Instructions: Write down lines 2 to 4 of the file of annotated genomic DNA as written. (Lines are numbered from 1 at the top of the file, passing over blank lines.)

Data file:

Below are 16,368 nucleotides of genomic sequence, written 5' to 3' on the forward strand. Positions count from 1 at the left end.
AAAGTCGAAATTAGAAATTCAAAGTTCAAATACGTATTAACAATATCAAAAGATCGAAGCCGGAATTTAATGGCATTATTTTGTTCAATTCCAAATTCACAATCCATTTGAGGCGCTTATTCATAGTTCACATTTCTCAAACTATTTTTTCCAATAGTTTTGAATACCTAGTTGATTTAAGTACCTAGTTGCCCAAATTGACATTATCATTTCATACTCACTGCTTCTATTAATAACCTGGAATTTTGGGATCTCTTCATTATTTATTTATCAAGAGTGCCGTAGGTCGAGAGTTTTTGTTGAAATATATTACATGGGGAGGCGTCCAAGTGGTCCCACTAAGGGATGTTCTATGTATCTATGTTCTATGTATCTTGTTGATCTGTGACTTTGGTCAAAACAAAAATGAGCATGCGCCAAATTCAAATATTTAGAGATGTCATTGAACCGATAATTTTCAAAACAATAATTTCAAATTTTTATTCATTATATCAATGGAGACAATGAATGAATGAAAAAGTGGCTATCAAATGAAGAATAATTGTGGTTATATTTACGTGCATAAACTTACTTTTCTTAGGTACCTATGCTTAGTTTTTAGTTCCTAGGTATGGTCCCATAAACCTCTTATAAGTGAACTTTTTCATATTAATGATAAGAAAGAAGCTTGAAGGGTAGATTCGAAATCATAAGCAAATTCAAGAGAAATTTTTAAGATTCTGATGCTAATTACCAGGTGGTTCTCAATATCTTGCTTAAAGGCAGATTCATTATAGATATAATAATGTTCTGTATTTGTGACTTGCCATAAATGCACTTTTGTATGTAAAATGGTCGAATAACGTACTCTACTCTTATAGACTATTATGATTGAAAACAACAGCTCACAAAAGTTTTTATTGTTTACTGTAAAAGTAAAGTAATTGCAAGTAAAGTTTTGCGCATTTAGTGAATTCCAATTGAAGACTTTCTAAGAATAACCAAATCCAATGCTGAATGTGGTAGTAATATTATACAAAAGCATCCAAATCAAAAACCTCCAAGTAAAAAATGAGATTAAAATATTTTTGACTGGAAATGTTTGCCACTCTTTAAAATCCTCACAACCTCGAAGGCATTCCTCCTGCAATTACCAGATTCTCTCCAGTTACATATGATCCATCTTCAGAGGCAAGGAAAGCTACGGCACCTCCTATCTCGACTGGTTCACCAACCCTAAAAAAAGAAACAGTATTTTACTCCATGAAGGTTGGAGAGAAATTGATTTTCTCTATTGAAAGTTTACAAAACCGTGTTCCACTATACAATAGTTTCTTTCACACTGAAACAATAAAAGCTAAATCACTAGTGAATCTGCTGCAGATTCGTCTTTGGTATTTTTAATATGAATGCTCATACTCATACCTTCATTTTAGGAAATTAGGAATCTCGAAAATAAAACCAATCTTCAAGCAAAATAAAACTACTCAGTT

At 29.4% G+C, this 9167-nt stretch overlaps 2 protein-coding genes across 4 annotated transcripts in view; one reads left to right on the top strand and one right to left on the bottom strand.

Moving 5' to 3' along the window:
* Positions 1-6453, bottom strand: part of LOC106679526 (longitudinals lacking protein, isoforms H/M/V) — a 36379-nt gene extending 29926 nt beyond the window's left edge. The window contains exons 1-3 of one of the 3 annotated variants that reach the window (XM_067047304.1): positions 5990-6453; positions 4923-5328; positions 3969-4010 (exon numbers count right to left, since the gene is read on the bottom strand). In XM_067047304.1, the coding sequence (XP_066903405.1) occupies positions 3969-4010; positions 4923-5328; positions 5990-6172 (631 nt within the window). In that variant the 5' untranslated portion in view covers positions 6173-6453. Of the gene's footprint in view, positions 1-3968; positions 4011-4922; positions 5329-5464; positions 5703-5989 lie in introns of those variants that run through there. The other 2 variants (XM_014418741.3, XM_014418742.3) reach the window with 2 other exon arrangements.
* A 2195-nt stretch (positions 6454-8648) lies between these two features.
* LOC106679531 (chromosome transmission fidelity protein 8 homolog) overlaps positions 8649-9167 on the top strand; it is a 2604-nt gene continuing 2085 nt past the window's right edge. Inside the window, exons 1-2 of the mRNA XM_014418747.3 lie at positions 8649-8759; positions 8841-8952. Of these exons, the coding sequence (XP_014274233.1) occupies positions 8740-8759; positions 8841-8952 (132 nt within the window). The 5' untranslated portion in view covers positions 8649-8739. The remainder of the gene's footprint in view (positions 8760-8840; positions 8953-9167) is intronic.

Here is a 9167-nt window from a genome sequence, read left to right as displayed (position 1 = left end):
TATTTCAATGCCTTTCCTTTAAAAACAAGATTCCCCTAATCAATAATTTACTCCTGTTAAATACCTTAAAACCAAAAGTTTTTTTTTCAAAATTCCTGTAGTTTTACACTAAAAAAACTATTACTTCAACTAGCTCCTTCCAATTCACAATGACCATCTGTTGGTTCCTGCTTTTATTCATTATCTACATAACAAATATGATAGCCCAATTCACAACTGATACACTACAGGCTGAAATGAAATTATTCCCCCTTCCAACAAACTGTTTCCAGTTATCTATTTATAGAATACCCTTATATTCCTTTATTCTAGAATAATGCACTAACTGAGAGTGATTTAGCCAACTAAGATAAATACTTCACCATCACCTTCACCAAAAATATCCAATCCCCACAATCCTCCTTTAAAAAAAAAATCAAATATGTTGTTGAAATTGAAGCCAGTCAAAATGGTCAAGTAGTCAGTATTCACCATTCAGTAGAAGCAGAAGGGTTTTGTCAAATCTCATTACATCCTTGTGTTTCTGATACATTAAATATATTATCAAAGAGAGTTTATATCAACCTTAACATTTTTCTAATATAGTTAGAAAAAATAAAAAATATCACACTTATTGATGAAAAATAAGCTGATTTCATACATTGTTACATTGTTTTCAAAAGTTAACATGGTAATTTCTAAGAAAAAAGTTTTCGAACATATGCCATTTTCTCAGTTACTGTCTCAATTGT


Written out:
AAAGTCGAAATTAGAAATTCAAAGTTCAAATACGTATTAACAATATCAAAAGATCGAAGCCGGAATTTAATGGCATTATTTTGTTCAATTCCAAATTCACAATCCATTTGAGGCGCTTATTCATAGTTCACATTTCTCAAACTATTTTTTCCAATAGTTTTGAATACCTAGTTGATTTAAGTACCTAGTTGCCCAAATTGACATTATCATTTCATACTCACTGCTTCTATTAATAACCTGGAATTTTGGGATCTCTTCATTATTTATTTATCAAGAGTGCCGTAGGTCGAGAGTTTTTGTTGAAATATATTACATGGGGAGGCGTCCAAGTGGTCCCACTAAGGGATGTTCTATGTATCTATGTTCTATGTATCTTGTTGATCTGTGACTTTGGTCAAAACAAAAATGAGCATGCGCCAAATTCAAATATTTAGAGATGTCATTGAACCGATAATTTTCAAAACAATAATTTCAAATTTTTATTCATTATATCAATGGAGACAATGAATGAATGAAAAAGTGGCTATCAAATGAAGAATAATTGTGGTTATATTTACGTGCATAAACTTACTTTTCTTAGGTACCTATGCTTAGTTTTTAGTTCCTAGGTATGGTCCCATAAACCTCTTATAAGTGAACTTTTTCATATTAATGATAAGAAAGAAGCTTGAAGGGTAGATTCGAAATCATAAGCAAATTCAAGAGAAATTTTTAAGATTCTGATGCTAATTACCAGGTGGTTCTCAATATCTTGCTTAAAGGCAGATTCATTATAGATATAATAATGTTCTGTATTTGTGACTTGCCATAAATGCACTTTTGTATGTAAAATGGTCGAATAACGTACTCTACTCTTATAGACTATTATGATTGAAAACAACAGCTCACAAAAGTTTTTATTGTTTACTGTAAAAGTAAAGTAATTGCAAGTAAAGTTTTGCGCATTTAGTGAATTCCAATTGAAGACTTTCTAAGAATAACCAAATCCAATGCTGAATGTGGTAGTAATATTATACAAAAGCATCCAAATCAAAAACCTCCAAGTAAAAAATGAGATTAAAATATTTTTGACTGGAAATGTTTGCCACTCTTTAAAATCCTCACAACCTCGAAGGCATTCCTCCTGCAATTACCAGATTCTCTCCAGTTACATATGATCCATCTTCAGAGGCAAGGAAAGCTACGGCACCTCCTATCTCGACTGGTTCACCAACCCTAAAAAAAGAAACAGTATTTTACTCCATGAAGGTTGGAGAGAAATTGATTTTCTCTATTGAAAGTTTACAAAACCGTGTTCCACTATACAATAGTTTCTTTCACACTGAAACAATAAAAGCTAAATCACTAGTGAATCTGCTGCAGATTCGTCTTTGGTATTTTTAATATGAATGCTCATACTCATACCTTCATTTTAGGAAATTAGGAATCTCGAAAATAAAACCAATCTTCAAGCAAAATAAAACTACTCAGTT

At 29.4% G+C, this 9167-nt stretch overlaps 2 protein-coding genes across 4 annotated transcripts in view; one reads left to right on the top strand and one right to left on the bottom strand.

Moving 5' to 3' along the window: